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How analogue and IP surveillance are similar, yet different

If you’re an analogue surveillance system installer, you’re still part of the vast majority as IP systems in North American’s security market have yet to hit 30 per cent. But given the trend in formerly analogue industries such as music, movies and still photography, it won’t be long before the only alternative in the CCTV market will be to go all digital (i.e. IP).

June 15, 2011  By 

But don’t let the new technology throw you for a loop. IP and analogue surveillance actually have a lot in common. But it’s where they part ways that IP surveillance delivers additional benefits your customers will definitely appreciate.

The easiest way to understand the similarities and difference is to compare IP surveillance to analogue CCTV in the following areas: 
•    cameras
•    recording devices
•    switching gear
•    cabling
•    monitors

Network and analogue video cameras offer comparable capabilities: PTZ (pan/tilt/zoom), fixed box cameras, fixed dome cameras, and thermal cameras. The biggest difference is that a network camera is an intelligent device that creates digital signals within the camera itself. It’s really a combined camera/computer combined device. This provides much more functionality in terms of intelligent video and remote accessibility.

Additionally, though early network video wasn’t as high-quality as its analogue cousin, today’s network cameras deliver industry-standard HDTV resolutions such 720p, 1080i, and 1080p. To understand this amazing boost in image quality, think about how a hockey game used to look when you watched it on your old analogue tube TV compared to the eye-popping colors and sharp detail you now see on a high-definition TV. HDTV-quality network cameras provide a crisper, full-screen image better suited to the 16:9 aspect ratio now standard on large flat-screen video monitors. They also deliver greater clarity and color accuracy than their analogue predecessors, which is so critical to real-time surveillance and forensic investigations.


Recording devices
The recording device for network video serves the same purpose as an analogue system’s DVR. The main difference is that the DVR translates the analogue video feed from the camera into a digital video stream, whereas in an IP surveillance system the network camera does this conversion in-camera. Both systems let you view live data, search recorded data and export data to third parties.

Cost is another differentiator. As a dedicated and proprietary system, a DVR carries a higher price tag than a standard off-the-shelf PC system used by IP surveillance solutions to store network video recording. Being commodity hardware, PC pricing continues to drop even as storage capacity continues to grow.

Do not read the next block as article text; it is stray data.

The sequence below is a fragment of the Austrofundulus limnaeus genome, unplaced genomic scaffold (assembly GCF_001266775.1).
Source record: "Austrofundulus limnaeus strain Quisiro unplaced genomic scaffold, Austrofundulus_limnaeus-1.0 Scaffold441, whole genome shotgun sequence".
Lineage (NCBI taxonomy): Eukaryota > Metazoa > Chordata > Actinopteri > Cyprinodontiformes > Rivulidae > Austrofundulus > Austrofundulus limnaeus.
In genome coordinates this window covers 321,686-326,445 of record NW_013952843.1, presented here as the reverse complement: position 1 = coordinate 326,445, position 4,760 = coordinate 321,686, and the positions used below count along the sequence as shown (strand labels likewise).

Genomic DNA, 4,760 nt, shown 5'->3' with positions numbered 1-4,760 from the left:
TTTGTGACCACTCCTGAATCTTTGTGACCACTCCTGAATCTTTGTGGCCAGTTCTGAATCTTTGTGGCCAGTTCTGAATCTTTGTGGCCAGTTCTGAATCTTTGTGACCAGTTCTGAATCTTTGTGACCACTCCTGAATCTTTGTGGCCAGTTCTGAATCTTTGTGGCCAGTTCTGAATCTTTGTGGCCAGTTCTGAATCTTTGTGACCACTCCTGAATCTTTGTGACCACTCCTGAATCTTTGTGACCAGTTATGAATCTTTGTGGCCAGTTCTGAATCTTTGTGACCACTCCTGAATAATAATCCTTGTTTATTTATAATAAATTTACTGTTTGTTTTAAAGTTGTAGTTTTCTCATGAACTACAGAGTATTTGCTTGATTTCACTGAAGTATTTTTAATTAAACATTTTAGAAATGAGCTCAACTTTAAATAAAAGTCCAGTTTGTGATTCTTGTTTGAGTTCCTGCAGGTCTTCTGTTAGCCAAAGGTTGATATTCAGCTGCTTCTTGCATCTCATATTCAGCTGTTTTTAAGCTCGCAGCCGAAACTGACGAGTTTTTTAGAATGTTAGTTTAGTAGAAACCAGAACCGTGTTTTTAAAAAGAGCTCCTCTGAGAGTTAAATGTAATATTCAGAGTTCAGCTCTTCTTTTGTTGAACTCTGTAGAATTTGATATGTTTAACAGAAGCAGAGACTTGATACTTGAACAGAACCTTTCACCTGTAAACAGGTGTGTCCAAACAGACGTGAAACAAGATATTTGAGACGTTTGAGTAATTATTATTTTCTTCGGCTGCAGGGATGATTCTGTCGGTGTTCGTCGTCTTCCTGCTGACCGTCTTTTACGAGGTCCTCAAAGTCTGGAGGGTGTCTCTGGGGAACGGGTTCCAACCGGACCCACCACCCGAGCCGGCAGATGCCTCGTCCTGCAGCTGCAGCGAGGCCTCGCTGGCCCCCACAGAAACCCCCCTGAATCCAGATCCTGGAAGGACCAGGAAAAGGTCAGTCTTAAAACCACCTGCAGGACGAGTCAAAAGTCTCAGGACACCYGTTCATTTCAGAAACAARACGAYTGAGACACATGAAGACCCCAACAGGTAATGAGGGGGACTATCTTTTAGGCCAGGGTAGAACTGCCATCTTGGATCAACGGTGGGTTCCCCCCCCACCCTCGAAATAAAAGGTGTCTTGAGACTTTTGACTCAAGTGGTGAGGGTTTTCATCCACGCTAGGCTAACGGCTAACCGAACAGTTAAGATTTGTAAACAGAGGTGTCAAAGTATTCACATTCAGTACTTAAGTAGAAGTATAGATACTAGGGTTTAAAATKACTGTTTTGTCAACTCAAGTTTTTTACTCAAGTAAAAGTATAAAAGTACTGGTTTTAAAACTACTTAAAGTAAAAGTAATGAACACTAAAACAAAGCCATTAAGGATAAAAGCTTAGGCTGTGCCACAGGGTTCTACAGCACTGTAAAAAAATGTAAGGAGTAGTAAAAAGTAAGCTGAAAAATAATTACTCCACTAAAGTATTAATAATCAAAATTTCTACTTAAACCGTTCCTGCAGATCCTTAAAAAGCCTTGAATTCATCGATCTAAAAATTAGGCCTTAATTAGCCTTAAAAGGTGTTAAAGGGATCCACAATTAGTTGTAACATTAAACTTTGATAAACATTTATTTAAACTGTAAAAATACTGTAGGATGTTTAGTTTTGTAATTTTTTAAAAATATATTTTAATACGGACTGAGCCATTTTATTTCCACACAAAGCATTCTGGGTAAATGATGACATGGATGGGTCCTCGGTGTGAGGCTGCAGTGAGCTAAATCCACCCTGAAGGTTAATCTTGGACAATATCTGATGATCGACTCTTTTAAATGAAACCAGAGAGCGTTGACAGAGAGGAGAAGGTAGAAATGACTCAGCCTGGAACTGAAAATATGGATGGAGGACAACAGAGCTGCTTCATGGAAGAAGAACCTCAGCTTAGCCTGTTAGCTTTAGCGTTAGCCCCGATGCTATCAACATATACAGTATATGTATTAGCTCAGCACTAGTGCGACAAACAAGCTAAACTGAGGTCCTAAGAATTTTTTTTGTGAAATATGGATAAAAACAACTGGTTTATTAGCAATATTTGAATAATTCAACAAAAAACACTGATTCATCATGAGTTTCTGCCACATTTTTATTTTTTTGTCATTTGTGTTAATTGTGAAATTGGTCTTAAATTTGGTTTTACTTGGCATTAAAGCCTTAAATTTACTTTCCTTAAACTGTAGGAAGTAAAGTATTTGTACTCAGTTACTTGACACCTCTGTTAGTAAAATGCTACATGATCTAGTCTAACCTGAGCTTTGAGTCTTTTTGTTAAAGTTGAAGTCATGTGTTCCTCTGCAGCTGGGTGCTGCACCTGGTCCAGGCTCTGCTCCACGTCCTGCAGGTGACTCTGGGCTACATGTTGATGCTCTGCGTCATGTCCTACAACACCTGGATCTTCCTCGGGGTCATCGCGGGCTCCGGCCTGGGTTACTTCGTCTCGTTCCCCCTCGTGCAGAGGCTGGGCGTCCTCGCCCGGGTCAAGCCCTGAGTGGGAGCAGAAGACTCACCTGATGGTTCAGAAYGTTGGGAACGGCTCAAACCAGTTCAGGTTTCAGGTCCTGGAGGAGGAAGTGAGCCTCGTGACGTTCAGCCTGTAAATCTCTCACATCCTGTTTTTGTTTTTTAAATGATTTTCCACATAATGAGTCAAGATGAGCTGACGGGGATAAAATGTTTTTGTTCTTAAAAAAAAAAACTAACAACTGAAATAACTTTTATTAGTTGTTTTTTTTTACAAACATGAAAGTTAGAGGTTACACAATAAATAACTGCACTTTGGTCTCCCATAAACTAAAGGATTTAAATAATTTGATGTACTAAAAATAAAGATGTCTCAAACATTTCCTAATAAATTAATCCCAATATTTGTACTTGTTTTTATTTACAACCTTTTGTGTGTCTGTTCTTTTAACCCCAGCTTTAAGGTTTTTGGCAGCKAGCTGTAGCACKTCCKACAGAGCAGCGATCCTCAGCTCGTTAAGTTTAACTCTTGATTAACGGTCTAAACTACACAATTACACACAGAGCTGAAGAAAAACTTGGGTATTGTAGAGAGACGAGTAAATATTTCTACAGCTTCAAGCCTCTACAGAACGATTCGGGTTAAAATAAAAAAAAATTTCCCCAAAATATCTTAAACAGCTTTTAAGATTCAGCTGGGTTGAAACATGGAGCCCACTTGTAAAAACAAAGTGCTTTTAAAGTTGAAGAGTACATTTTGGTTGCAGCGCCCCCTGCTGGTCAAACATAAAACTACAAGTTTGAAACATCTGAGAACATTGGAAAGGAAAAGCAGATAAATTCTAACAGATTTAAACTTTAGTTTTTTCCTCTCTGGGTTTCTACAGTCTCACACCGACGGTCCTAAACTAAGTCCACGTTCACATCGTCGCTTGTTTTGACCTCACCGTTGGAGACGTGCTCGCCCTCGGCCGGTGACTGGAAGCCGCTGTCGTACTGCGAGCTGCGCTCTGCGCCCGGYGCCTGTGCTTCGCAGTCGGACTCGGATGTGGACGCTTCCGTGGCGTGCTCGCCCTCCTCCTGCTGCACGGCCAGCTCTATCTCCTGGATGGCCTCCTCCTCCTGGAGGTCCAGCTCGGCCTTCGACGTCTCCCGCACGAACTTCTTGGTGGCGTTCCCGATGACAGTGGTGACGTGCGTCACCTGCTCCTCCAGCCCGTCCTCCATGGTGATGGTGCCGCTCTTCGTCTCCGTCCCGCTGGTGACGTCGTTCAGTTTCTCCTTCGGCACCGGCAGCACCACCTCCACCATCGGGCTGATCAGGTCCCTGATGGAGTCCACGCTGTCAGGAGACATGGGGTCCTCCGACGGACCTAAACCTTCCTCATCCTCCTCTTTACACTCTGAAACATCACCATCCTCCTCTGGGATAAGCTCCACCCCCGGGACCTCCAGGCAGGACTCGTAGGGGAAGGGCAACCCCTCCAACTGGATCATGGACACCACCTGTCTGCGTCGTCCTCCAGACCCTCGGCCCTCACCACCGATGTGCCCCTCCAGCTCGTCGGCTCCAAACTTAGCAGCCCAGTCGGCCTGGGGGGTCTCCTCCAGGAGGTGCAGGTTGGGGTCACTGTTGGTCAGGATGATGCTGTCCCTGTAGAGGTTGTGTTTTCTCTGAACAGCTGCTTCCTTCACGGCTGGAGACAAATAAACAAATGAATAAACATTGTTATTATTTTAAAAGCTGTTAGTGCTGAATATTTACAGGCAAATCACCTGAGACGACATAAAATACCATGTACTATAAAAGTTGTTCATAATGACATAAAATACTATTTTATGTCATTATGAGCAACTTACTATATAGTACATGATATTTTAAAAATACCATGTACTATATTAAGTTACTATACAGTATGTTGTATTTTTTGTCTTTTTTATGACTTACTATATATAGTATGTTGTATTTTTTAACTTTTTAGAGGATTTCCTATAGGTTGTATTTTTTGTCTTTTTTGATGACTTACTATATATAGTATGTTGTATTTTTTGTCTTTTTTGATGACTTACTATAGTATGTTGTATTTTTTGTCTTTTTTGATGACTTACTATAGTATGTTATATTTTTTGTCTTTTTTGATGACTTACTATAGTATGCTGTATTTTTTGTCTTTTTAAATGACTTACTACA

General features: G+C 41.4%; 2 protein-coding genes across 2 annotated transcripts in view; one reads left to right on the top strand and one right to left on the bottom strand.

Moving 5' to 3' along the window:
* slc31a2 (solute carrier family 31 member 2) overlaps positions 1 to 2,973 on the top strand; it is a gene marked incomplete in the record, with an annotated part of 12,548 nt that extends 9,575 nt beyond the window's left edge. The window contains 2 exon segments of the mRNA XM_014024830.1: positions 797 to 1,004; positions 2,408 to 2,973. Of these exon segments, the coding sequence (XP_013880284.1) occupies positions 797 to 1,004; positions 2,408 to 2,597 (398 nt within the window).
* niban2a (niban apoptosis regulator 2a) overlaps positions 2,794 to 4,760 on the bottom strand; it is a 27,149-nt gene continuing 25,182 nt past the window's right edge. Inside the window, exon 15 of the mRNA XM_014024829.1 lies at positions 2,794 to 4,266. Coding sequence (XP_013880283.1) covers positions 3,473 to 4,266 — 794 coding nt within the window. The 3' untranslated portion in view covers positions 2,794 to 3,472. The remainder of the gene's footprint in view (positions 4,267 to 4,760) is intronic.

Switching gear
Remember years ago working with multiplexers and matrix switches?  Early version multiplexers allowed you to record simultaneously up to four analogue cameras onto a VCR and/or a quad-view monitor. While 16-port DVRs have since replaced most multiplexers, scaling is an issue because if your customer wants to add a 17th camera, you need to install an additional DVR to handle the load.

 In an IP Surveillance installation, however, you can add network cameras in any increment you need, even one license at a time. Instead of hooking up analogue cameras to the multiplexer or the back of a DVR, you can connect IP cameras to a switch or router directly attached to the network. The switch or router allows the recording device to find a path to each network camera video feed. You use routers primarily to connect a LAN (Local Area Network) to the Internet or WAN (Wide Area Network).  You typically use switches for managing your LANs. PoE switches commonly come with 48 video channels. But like DVRs, PoE switches also come in 8-, 16-, and 32- port varieties.

Both analogue and IP systems use cabling to create an uninterrupted path from the camera to the recording device. In the analogue world, you use coax cable similar to the kind used in your home.  With network video, you commonly use twisted pair cabling. The main difference is how much cabling you need.  Analogue systems typically require you to have “home runs” to the recording device and a separate cable for the power supply. With twisted pair you just need a short run to the nearest network switch or router. For PoE-enable cameras, the same cable can also power the network camera. Going forward, twisted pair technology will help you build a far more powerful LAN for your customers. Innovations in twisted pair wiring have led to ever-increasing bandwidth to support growing video traffic on the network. In the 1990s, LAN backbones ran at 10/100mbs. Nowadays 1/10gbs is not uncommon.

Analogue and IP system both let you view live or recorded data on a standard PC monitor. Where they differ is that in the past you might have had a dedicated analogue monitor. But if you are purchasing a system today you would be hard pressed to find an analogue monitor. IP systems have expanded your remote viewing options. In addition to access video streams on a laptop or desktop equipped with a standard browser and an Internet connection, you also can view your video on mobile devices such as smart phones and tablets.

With all the similarities between analogue and IP surveillance technology, the newer systems shouldn’t be any harder to deploy than what you are already installing. As with anything new, there will be some learning curve associated with the switchover.  But with so many integrators entering our industry today who are already well-versed in everything digital, the transition from analogue to IP should be virtually seamless.

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